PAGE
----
A weekly blog for all things conservation
By: Nathan Dewing, Agricultural Team Leader
What does a tree have to do with Christmas? A lot, but not so much with what has become known as the Christmas tree. It is simply a beloved Christmas tradition.
It didn’t begin that way in the United States. 16th century German Christians were the first known to bring decorated trees inside. 19th century Americans didn’t think much of the idea, considering them an offensive pagan symbol interfering with a sacred day. 100 years later, the Christmas tree was growing in popularity, and today it is central to many a home’s Christmas decorations.
Until around 1950, most Christmas trees grew in the forest. Since then, most are grown on cultivated tree farms. 2017 USDA statistics report 15,008 farms producing 15.1 million trees valued at $377 million. Pennsylvania ranks 4th in the nation behind Oregon, North Carolina, and Michigan, producing 1,056,000 trees in 2019. 60-70 million seedlings are planted nation-wide on 255,000 acres. The average Christmas tree will be 9 years old when it is cut.
The most popular Christmas tree species are the firs of Frasier, Noble, Douglas, and Balsam along with Scotch pine, Balsam fir being the only PA native on that list. The other native PA tree often used indoors is the White pine. Farmers plant approximately 2,000 trees per acre expecting 50% - 75% survival.
Artificial trees have gained popularity, mainly for convenience. Some errantly think that using an artificial tree is better for the environment, but most of the plastic and metal in artificial trees comes China where environmental standards are different. Today you will find environmental groups endorsing natural trees as the eco-friendly alternative.
The National Christmas Tree Association (NCTA) reports that in 2019, 26.2 million Christmas trees were purchased at a median price of $76.87. They report that 32% were purchased at a choose-and-cut farm, 24% at chain stores, 17% at retail lots, 13% at garden centers, 7% from non-profit groups and 6% on-line.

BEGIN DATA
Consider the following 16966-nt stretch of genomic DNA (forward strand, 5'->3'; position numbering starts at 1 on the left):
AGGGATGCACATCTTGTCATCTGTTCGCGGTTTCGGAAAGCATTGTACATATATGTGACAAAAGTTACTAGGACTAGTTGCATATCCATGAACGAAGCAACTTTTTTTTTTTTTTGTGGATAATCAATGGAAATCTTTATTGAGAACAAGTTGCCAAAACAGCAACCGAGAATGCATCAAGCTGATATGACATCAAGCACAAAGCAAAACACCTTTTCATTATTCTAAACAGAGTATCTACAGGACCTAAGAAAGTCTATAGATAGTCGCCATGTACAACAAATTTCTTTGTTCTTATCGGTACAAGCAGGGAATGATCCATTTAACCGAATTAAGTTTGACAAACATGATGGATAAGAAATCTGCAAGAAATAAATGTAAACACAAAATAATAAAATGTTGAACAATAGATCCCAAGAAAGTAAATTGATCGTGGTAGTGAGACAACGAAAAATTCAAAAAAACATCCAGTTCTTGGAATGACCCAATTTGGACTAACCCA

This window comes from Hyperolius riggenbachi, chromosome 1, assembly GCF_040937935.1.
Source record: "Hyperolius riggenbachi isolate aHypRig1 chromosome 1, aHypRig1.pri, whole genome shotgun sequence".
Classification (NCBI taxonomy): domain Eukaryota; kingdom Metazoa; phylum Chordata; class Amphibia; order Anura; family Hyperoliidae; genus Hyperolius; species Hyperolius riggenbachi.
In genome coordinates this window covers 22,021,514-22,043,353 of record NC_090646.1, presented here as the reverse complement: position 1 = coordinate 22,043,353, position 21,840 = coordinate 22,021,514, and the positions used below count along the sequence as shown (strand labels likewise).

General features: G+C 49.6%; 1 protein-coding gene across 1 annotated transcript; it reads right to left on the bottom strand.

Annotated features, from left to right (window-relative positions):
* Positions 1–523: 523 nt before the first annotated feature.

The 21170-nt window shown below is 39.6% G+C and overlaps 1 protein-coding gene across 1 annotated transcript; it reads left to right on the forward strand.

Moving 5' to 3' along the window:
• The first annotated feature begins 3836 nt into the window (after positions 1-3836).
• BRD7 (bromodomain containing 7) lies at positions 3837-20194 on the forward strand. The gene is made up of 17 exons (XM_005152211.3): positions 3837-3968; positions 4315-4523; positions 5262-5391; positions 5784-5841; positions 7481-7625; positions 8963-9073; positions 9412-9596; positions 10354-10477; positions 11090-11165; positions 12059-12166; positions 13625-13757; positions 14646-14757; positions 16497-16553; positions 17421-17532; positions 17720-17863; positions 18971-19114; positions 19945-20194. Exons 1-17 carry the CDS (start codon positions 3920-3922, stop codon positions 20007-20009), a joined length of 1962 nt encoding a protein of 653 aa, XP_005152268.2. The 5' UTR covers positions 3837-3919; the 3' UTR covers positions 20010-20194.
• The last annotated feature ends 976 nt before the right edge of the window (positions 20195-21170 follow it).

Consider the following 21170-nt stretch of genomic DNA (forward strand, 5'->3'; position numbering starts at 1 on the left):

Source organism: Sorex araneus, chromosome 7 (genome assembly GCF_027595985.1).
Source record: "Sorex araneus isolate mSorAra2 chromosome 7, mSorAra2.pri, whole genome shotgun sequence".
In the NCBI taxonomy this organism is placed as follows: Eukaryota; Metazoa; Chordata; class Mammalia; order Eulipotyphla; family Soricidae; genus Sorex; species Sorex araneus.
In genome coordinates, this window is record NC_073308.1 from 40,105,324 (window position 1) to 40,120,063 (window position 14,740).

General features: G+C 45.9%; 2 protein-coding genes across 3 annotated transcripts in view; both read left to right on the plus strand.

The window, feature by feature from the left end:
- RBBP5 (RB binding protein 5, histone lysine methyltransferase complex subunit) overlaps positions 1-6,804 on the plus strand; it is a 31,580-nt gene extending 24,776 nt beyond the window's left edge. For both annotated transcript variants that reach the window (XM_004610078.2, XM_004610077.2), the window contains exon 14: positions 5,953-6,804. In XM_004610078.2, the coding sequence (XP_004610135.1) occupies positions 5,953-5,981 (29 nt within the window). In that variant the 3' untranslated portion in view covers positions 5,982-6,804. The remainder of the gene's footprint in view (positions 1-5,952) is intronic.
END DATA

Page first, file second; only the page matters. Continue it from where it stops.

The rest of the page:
People often consider how to best recycle Christmas trees following their month of glory. The options are numerous.
Never send that tree to the landfill. Christmas trees are biodegradable and very beneficial organic matter for soil. The simplest might be to obtain permission to drop the tree in a nearby forest. Wildlife and eventually soil organisms will make great use of it. Interestingly, community tree recycling programs will pick up trees for production of wood chips to be used for fuel or mulch. Besides these, spent trees have a variety of creative uses including bird feeders, fish habitat, soil erosion control, mulch, and cannon fodder, to name a few. The NCTA lists some good suggestions and they also offer a planning guide for communities starting recycling programs.
The Bradford County Conservation District’s annual Seedling sale is soon to begin. Species available for the 2021 seedling sale include Eastern white pine, Colorado blue spruce, Black locust, Swamp white oak, Sugar maple, American elderberry, Strawberries, Wildflower seed mix, and food plot mix. Some of these seedlings are undoubted destined for living rooms far and wide. The district’s pull- behind tree planter is all turned up and ready for use by interested landowners come spring.
I hope you benefit this Christmas from a delightfully lit tree. See if you can find the direct links between Christmas and a tree. This could be your best Christmas ever.
The Bradford County Conservation District is committed to helping people manage resources wisely. You can visit the Bradford County Conservation District at 200 Lake Rd in Wysox across from the Wysox Fire Hall. Contact us at (570) 485-3144 or visit our web page at www.bccdpa.com.
Various staff at the Bradford County Conservation District